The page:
ACH offers a wealth of benefits for small business owners. This choice of payment method has become an increasingly popular payables automation solution for efficiently and cost effectively moving company funds, but also works equally well for receivables. It’s frequently used for consumer payments, allowing for regular billing payments which result in a more solid business foundation.
This article explains why you should include ACH as an additional payment method in your offerings. It also details an easy, step-by-step guide to setting up ACH in your business.
Before we explain how to set up ACH payments for your business, let's review how ACH works so you can more clearly understand the process.
ACH stands for Automated Clearing House, a network of participating banks in the U.S. that provide bank-to-bank transfers of funds. It allows for one-time and/or ongoing automatic payments to and from your bank account, which makes payment simple and convenient for you and your customers.
All ACH transactions involve a bank that initiates the request (known as the Originating Depository Financial Institution, or ODFI), and a bank that receives the request (the Receiving Depository Financial Institution, or RDFI).
Let’s say you request a monthly payment from a customer. Your bank acts as the ODFI by sending a transaction request to ACH or the Federal Reserve, which then processes the request in the form of a credit to your account. Your request is then forwarded to the RDFI, where the customer’s bank ensures the availability of funds and completes the process.
There are numerous benefits to ACH payments. Let’s review the benefits in detail so you can use ACH to your greatest advantage.
An ACH processing fee is less than most types of transactions, including credit card transactions, debit card transactions, wire transfers and even paper checks. In addition to lower per-transaction fees, you can choose a flat transaction fee per month for even more savings if you regularly run a large number of ongoing transactions.
The average transaction size that’s allowed via ACH for fast payment is higher than checks or credit cards. Typically, with ACH, you can take payments as large as $25,000 per day.
Much like a wire transfer, an ACH payment is a form of electronic funds transfer (EFT). It differs from wire transfers in that ACH allows for sending and receiving funds, whereas wire transfers only send funds.
The ACH payment processing time for a customer transaction takes longer (3-5 days on average), but in exchange, ACH costs less and can be accomplished apart from bank employees.
In addition to costing less than a credit card transaction fee, an ACH choice of payment method results in fewer disputes than credit cards. ACH charges can only be disputed if the charge was not authorized, if it’s not on the correct date, or if the amount is different than agreed upon.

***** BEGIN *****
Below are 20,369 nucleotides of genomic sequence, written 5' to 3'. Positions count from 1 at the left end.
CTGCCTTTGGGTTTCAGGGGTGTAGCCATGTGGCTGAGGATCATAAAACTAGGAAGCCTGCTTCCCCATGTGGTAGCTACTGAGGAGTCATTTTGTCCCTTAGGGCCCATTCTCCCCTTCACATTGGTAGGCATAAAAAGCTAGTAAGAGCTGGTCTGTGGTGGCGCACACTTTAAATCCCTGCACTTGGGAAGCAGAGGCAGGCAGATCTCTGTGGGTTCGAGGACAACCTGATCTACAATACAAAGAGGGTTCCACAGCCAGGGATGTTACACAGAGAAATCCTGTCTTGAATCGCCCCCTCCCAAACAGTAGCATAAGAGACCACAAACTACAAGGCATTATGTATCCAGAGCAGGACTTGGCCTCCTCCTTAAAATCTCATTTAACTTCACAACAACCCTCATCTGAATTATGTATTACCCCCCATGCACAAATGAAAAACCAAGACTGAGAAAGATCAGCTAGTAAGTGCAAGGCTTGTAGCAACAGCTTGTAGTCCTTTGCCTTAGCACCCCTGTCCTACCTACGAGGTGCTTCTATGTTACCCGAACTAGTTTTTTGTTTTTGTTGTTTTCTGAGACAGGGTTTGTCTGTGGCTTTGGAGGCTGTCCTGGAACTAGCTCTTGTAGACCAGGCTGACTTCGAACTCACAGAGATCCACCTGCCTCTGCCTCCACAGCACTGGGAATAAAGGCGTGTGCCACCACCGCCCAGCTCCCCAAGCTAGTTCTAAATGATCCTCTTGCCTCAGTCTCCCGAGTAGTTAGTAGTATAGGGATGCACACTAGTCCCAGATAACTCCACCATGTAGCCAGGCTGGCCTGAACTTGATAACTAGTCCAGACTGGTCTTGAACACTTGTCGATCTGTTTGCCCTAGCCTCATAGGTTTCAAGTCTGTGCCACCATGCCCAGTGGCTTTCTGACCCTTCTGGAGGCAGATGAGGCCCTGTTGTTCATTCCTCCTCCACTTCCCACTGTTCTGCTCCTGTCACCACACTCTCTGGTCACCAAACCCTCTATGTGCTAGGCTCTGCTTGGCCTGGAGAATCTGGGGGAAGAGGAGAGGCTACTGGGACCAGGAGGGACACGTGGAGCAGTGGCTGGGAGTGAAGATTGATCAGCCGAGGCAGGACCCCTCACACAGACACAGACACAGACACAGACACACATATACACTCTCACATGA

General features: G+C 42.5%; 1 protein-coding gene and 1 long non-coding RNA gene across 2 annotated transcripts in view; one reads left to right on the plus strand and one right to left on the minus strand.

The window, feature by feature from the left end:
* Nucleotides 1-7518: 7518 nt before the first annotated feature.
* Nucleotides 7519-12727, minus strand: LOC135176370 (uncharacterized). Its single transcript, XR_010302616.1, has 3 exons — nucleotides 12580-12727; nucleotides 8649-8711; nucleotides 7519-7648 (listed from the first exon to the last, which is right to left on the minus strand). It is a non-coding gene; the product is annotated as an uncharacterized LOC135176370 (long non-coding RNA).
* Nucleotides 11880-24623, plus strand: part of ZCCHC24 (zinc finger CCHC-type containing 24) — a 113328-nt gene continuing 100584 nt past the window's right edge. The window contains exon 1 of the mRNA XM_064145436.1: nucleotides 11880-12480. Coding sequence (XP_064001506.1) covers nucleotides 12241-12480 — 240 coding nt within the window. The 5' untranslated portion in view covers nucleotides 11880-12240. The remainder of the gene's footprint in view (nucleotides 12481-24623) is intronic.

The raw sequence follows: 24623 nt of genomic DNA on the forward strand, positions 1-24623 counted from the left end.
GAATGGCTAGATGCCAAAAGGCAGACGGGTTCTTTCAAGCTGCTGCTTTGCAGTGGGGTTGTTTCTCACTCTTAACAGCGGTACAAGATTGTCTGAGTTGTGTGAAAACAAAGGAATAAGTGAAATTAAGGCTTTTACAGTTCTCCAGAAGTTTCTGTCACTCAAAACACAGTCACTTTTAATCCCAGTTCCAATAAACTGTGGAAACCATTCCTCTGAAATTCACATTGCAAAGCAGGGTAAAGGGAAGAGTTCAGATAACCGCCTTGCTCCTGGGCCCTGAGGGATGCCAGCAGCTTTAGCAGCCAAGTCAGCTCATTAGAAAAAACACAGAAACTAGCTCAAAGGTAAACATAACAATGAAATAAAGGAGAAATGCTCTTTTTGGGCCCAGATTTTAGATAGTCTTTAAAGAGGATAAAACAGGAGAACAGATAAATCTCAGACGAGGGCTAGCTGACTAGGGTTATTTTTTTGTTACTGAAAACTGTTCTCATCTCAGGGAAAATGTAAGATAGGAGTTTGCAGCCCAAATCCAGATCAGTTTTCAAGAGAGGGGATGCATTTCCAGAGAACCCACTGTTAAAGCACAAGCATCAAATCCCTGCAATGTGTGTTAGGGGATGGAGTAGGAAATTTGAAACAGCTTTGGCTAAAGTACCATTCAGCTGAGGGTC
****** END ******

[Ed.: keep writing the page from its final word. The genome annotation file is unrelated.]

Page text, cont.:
A debit card has similarities to a credit card because they often use the same network. This puts ACH at a distinct advantage.
With ACH, you can safely manage cash flow while reducing the risk of loss or theft of cash. You may also opt for a merchant cash advance option with ACH.
ACH fees are less than paper checks and avoid the risk of theft or loss. ACH is a more reliable billing payments method. Checks may still be processed through ACH via eCheck payment processing.
Now that you understand the benefits of ACH payment, you’re ready for set up. The current process to set up ACH payment is pretty simple. Follow this seven-step process:
ACH is only allowed between U.S. banks. If you don’t offer recurring billing or have a high frequency of transactions, you may not benefit from offering this additional payment method if you have other payment options.
Your business bank may offer ACH capability so you can send an ACH through your bank. But you may want to compare the cost of services for one-time and automatic payments with third-party providers. There are many options; for example, BNG Payments is a third-party provider. For best results, select three or four providers before making your final selection.
Before making your final selection, be sure to read the ACH payment terms and conditions from each payment provider. If a deal seems too good to be true, there’s often a catch.
ACH syncs directly with customer and business bank accounts to move bank account funds. This requires your business bank account info, including routing number and account number. You’ll also need to provide an estimated volume of transactions and sign the documents.
When enrolling, there are four basic types of payment defined by the way customers give permissions. Select the methods of access that are best for you.
ACH connects directly with most accounting software, such as QuickBooks. This allows for fast and easy payment while generating invoices and automatically sending ongoing invoices and receipts to customers for each automatic payment. You won't have to lift a finger.
Your current provider for credit card transactions may not handle ACH. It’s smart to select one merchant service provider (MSP) that offers ACH and all other forms of consumer payments you typically receive.
BNG Payments is a one-stop-shop for any software and hardware you need, including virtual terminals for greater portability. Our in-depth experience with ACH set up makes directly connecting ACH with your existing accounting software a cinch. We even offer a simple yet comprehensive onboarding process that makes getting started with ACH as easy as possible.
BNG Payments is payment processing made easy. Whatever your processing needs, we make it easy to accept ACH payments, credit and debit cards, mobile payments, e-commerce and more.
Contact us to find out more about what BNG Payments can do for your business.